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Curr Opin Biotechnol. 2003 Apr;14(2):169-76.

Attracting friends to feast on foes: engineering terpene emission to make crop plants more attractive to herbivore enemies.

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  • 1Department of Biochemistry, Max Planck Institute for Chemical Ecology, Beutenberg Campus, Winzerlaer Strasse 10, D-07745, Jena, Germany.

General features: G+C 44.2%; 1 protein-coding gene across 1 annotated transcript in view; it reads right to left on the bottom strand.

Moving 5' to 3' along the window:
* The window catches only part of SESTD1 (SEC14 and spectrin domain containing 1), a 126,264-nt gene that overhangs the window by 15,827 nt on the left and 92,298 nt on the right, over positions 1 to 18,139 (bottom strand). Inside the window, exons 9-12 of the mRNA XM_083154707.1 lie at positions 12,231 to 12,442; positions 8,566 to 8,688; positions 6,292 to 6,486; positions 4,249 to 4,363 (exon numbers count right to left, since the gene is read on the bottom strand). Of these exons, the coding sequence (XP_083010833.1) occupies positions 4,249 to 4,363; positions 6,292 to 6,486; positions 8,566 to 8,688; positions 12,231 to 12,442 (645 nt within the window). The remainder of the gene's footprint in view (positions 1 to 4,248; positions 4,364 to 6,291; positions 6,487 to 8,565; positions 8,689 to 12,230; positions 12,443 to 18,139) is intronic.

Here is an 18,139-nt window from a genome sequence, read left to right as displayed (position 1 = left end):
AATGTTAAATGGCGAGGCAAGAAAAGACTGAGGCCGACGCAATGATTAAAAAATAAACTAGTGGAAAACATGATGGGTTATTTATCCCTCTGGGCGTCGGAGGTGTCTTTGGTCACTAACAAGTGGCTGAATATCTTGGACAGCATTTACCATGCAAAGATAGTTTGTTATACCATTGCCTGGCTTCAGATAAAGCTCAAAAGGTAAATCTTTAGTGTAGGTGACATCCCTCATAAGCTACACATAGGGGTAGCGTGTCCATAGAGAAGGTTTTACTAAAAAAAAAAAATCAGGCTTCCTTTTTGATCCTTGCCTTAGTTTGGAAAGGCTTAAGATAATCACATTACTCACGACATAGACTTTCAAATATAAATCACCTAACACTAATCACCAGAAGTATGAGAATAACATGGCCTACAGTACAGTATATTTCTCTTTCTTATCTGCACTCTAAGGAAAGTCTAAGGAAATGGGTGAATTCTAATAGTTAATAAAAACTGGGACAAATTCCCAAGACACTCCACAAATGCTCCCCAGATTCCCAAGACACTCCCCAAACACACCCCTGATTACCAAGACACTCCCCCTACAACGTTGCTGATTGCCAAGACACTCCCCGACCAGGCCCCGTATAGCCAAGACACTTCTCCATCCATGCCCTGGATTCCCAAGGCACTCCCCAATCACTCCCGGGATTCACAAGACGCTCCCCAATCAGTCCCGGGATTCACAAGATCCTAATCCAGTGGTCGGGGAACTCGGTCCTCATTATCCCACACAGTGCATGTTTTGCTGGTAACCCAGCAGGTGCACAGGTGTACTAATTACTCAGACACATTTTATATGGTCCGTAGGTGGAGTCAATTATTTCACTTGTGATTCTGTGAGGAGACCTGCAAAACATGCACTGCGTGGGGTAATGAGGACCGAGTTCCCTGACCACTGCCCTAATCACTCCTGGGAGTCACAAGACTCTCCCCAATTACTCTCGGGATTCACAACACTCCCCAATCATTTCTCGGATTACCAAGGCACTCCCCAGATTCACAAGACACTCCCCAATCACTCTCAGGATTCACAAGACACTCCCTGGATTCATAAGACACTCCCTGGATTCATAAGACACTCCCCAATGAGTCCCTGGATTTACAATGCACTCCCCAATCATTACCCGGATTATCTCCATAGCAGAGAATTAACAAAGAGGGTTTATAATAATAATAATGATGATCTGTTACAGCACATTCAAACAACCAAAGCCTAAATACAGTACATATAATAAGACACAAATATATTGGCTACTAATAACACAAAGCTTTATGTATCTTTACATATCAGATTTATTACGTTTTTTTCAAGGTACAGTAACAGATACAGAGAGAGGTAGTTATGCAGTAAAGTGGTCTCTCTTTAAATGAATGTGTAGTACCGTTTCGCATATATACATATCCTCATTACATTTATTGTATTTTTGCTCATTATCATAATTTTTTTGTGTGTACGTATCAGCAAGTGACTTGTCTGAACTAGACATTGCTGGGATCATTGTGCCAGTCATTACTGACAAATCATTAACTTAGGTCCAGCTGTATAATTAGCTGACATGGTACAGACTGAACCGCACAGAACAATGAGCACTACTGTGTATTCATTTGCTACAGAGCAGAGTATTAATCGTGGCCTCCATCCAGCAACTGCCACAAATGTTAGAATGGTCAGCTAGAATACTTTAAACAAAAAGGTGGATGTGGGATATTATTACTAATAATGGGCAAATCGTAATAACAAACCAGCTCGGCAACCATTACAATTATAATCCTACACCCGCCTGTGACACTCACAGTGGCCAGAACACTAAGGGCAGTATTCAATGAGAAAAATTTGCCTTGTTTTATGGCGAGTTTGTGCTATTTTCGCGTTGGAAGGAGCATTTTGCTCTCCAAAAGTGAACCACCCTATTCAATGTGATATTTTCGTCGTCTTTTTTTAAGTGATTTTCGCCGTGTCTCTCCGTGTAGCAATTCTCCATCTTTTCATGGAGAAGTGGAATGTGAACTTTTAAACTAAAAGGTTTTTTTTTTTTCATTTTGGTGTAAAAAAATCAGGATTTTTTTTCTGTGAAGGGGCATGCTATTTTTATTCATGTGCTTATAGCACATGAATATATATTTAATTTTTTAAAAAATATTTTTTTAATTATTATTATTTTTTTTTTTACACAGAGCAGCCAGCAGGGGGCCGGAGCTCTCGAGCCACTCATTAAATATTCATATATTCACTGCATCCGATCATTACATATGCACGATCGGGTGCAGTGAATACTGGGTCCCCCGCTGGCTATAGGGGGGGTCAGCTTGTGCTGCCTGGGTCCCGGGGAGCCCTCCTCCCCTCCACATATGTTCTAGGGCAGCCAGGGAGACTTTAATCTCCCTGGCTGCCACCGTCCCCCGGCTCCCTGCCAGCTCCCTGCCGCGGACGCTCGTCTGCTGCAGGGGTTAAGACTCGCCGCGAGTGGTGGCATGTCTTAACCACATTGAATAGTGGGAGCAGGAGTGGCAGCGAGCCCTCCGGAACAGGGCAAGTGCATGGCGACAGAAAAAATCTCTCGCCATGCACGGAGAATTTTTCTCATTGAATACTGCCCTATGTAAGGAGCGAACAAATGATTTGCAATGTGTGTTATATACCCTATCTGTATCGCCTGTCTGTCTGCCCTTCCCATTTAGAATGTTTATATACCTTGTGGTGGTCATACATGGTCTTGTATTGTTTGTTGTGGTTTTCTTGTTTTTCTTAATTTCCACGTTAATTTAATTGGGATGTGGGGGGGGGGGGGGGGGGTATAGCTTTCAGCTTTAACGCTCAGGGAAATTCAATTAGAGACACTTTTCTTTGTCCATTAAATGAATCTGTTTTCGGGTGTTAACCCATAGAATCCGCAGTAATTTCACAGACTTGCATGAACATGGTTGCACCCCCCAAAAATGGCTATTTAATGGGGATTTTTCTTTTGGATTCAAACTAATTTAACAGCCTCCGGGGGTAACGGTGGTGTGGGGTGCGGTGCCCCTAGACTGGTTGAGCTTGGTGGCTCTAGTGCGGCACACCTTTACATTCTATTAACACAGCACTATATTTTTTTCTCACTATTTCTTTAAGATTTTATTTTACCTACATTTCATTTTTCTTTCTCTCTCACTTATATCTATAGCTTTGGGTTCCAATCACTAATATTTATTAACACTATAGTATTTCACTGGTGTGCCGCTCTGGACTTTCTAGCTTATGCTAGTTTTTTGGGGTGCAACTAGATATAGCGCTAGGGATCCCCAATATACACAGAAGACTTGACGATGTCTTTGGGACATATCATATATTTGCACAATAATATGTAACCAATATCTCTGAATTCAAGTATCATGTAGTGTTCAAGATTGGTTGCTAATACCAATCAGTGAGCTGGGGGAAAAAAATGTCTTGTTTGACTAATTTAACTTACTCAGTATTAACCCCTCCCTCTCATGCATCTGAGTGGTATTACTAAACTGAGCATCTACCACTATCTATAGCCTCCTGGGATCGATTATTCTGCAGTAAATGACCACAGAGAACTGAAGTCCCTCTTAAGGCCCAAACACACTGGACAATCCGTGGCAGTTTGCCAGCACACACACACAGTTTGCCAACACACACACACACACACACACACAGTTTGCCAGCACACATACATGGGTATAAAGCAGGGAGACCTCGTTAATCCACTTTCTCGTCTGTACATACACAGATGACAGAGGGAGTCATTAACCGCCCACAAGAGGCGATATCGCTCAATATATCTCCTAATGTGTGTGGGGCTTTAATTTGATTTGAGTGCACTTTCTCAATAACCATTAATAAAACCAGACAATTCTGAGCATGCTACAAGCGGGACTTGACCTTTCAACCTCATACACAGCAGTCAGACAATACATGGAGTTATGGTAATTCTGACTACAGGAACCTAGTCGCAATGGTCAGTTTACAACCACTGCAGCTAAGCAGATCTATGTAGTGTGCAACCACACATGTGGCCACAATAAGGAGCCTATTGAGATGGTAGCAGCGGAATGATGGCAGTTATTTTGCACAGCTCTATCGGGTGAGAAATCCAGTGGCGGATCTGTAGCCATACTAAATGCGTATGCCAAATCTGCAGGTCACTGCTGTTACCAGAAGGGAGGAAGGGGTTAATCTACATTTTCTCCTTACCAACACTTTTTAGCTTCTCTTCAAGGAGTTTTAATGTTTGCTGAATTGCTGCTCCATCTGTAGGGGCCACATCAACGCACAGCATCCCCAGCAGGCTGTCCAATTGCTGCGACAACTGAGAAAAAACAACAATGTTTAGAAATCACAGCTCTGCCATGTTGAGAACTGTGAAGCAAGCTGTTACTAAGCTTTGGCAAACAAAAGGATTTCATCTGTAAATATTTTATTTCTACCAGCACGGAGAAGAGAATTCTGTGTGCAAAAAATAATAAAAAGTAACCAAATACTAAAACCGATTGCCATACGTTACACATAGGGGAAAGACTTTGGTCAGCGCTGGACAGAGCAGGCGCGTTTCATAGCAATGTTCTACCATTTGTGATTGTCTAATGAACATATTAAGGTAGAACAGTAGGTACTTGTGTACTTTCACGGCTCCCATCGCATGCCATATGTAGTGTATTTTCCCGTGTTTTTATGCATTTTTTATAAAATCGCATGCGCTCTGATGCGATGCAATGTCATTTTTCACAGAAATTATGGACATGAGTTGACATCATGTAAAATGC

When attacked by herbivorous insects or mites, some plant species call on other arthropods for help. They emit mixtures of volatile compounds, dominated by terpenes, to attract carnivorous arthropods that prey on or parasitise herbivores and so reduce further damage. This fascinating defence strategy offers a new, environmentally friendly approach to crop protection. Using recent advances in the biochemistry and molecular genetics of terpene biosynthesis, it should now be possible to engineer crop plants that release terpenes for attracting herbivore enemies. By introducing or selectively altering the existing rate of terpene emission and composition, plant breeders could enable attacked plants to attract enemies and reduce additional herbivory, without compromising the effectiveness of other modes of defence.

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